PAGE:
This is the second novel by Atwood that I've read, along with a few short stories, and I'm not sure I have the intestinal fortitude to read another. Her grim themes pop up again here like mushrooms after a spring rain. Like "The Handmaid's Tale", this novel is suffused with anger and darkness, although the locale this time is a sunny tropical island. Rennie, the main character, is a thoroughly unlikable woman: bitter, angry, cynical, a bit of a coward. Very human, in other words. The story flips back and forth between what is happening on the island and her life back in a sterile and constricted Canada. Through the painful events in the book, it seems that blame for all the violence and agony in the world is laid at the feet of men: men as users and abusers, corrupted by power, not to be trusted, but also loved and desired despite all that (and does that make us women "weak" and somehow partners in our own subjugation?) I found all the ambivalence very wearing. But life is full of ambivalence. Those looking for a light relaxing read that leaves no aftertaste would be advised to choose something else.
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3.0 out of 5 stars Bodily Harm a Disappointment, Jan. 29 1997
By A Customer
This review is from: Bodily Harm (Paperback)
I bought Bodily Harm looking forward to another great book from Margaret Atwood. Although written with Atwood's characteristically witty, deliciously descriptive language, the book fails on the content.

The protagonist is a woman who has just gone through mastectomy, a loss with which she is trying to come to terms. Depressed further over the breakup with her boyfriend, she travels to a small island on the Caribbean to write a "fun in the sun" -article for a magazine. The vacation turns into a nightmare--the nation is undergoing a civil war.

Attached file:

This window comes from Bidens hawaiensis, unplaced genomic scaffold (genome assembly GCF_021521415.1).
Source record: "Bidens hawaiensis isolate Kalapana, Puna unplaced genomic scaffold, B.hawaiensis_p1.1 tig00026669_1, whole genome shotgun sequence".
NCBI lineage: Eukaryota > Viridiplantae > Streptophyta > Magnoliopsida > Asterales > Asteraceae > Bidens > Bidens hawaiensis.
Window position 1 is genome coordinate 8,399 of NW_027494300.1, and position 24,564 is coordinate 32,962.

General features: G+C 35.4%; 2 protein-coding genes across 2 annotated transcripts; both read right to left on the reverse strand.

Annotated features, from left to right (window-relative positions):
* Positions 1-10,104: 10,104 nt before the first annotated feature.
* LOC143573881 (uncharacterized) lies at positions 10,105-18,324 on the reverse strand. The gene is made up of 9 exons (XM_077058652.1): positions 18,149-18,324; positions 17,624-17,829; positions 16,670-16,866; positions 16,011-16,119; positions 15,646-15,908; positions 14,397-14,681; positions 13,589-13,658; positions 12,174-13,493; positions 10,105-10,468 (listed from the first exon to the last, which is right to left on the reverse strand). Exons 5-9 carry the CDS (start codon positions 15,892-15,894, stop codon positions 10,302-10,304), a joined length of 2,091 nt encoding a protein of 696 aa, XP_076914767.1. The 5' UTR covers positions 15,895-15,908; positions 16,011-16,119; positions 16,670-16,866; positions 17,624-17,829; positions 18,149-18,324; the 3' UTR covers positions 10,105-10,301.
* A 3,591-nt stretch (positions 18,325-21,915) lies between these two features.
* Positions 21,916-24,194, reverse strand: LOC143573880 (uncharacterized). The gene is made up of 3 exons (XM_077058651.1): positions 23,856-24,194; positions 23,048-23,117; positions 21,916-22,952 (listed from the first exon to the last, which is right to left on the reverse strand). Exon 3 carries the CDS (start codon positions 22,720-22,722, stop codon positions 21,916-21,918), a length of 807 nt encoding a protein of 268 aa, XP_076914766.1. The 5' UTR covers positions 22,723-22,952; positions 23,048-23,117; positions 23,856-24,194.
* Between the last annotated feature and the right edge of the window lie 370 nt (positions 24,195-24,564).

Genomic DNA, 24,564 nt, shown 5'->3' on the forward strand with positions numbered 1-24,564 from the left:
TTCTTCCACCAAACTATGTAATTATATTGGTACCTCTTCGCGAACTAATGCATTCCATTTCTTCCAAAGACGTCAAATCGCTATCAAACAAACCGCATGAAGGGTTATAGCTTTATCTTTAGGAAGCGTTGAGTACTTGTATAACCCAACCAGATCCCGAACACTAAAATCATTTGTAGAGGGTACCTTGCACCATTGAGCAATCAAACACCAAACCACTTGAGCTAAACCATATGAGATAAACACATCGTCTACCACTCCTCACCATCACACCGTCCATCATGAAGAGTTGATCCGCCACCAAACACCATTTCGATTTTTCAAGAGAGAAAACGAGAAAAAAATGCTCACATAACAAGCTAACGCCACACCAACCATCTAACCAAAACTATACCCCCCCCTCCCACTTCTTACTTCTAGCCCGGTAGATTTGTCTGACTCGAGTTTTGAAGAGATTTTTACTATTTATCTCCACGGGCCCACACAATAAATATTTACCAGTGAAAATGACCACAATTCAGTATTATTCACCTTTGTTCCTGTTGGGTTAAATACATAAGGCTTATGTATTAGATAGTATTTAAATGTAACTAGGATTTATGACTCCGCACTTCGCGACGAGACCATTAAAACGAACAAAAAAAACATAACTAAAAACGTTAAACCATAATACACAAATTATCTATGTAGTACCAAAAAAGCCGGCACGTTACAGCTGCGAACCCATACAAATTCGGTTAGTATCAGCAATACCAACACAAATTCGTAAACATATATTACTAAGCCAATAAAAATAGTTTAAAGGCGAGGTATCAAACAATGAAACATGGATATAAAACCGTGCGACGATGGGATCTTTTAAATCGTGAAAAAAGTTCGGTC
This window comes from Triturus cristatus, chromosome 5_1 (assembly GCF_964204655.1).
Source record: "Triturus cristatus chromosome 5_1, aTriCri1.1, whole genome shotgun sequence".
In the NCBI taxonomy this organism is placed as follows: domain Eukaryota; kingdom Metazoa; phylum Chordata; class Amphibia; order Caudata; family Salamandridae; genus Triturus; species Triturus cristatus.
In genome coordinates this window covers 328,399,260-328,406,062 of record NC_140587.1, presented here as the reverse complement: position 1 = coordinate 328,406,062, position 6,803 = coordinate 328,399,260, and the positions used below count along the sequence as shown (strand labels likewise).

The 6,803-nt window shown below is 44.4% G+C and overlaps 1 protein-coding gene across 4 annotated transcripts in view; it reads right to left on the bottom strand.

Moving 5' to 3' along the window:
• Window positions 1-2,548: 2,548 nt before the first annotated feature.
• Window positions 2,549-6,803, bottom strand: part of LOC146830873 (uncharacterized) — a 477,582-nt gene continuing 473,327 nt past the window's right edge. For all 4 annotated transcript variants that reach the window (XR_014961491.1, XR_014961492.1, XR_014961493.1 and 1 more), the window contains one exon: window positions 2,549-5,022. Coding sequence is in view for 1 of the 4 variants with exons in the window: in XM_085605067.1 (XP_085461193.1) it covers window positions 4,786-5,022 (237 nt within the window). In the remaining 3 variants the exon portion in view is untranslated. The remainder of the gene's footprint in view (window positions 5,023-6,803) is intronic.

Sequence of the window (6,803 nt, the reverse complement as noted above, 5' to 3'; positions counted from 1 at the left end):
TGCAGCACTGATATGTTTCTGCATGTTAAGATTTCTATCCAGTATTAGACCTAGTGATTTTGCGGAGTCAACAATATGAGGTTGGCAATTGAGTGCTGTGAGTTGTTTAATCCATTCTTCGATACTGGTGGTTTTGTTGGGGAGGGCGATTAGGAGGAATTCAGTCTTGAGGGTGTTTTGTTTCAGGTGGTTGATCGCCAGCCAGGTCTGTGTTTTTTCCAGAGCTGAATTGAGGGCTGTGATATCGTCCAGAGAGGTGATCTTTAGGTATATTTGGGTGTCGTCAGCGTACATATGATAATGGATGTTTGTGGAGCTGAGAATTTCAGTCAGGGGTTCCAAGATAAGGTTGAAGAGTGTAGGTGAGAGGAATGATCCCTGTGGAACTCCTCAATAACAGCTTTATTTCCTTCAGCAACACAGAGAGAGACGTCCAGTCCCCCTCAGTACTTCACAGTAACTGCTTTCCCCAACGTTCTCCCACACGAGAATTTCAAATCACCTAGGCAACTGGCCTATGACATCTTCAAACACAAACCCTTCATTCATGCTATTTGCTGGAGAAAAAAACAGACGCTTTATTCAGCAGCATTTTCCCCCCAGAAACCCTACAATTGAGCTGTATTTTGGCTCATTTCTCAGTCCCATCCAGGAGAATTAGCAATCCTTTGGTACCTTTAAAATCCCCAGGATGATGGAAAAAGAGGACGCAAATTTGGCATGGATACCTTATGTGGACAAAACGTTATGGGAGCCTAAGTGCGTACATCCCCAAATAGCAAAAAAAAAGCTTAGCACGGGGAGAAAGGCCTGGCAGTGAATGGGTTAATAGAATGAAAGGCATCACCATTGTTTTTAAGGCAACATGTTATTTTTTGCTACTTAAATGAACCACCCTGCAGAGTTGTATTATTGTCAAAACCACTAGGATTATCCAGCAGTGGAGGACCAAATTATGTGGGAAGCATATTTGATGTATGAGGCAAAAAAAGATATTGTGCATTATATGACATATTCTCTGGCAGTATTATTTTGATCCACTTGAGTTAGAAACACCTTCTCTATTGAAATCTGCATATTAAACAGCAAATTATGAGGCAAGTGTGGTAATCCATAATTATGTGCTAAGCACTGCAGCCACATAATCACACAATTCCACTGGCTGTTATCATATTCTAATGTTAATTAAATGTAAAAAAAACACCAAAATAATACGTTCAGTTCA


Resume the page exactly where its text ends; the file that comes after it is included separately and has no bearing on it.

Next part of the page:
The book is replete with imagery of violence, pain, death, and suffering. This is not recommended bedtime reading, and not for the faint-of-heart.
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5.0 out of 5 stars A Deep look into someone else's life, Jan. 11 2000
By A Customer
This review is from: Bodily Harm (Paperback)
At first I did not like this book and almost put it down after the first few chapters, too much jumping around from past to present. Then it started to entice me as it got more and more personal with the character. The character reveals her secrets and feelings and it almost leaves you feeling guilty of voyeurism. I at first thought the jumping around back and forth with background on the character to be confusing, then I started noticing that the past and the present action all tied in with relevance. This book is a hard read, but well worth it.
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3.0 out of 5 stars What a dark and dismal horror story!, June 9 1999
By A Customer
This review is from: Bodily Harm (Paperback)
I had to read this book for an English project and I was really looking forward to reading a book by Atwood because she has been aclaimed so many times. I was very disappointed in her choice of plot and I felt that she advanced her plot in leaps and bounds. The quality of writing was what I expected but there was so many different parts to the plot that it seemed as though it had been manufactured for popularity. This was a very unfortunate piece of writing as far as Atwood is concerned and I would advise readers to forget that she even wrote it.
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Bodily Harm
Bodily Harm by Margaret Atwood (Paperback - Oct. 5 2010)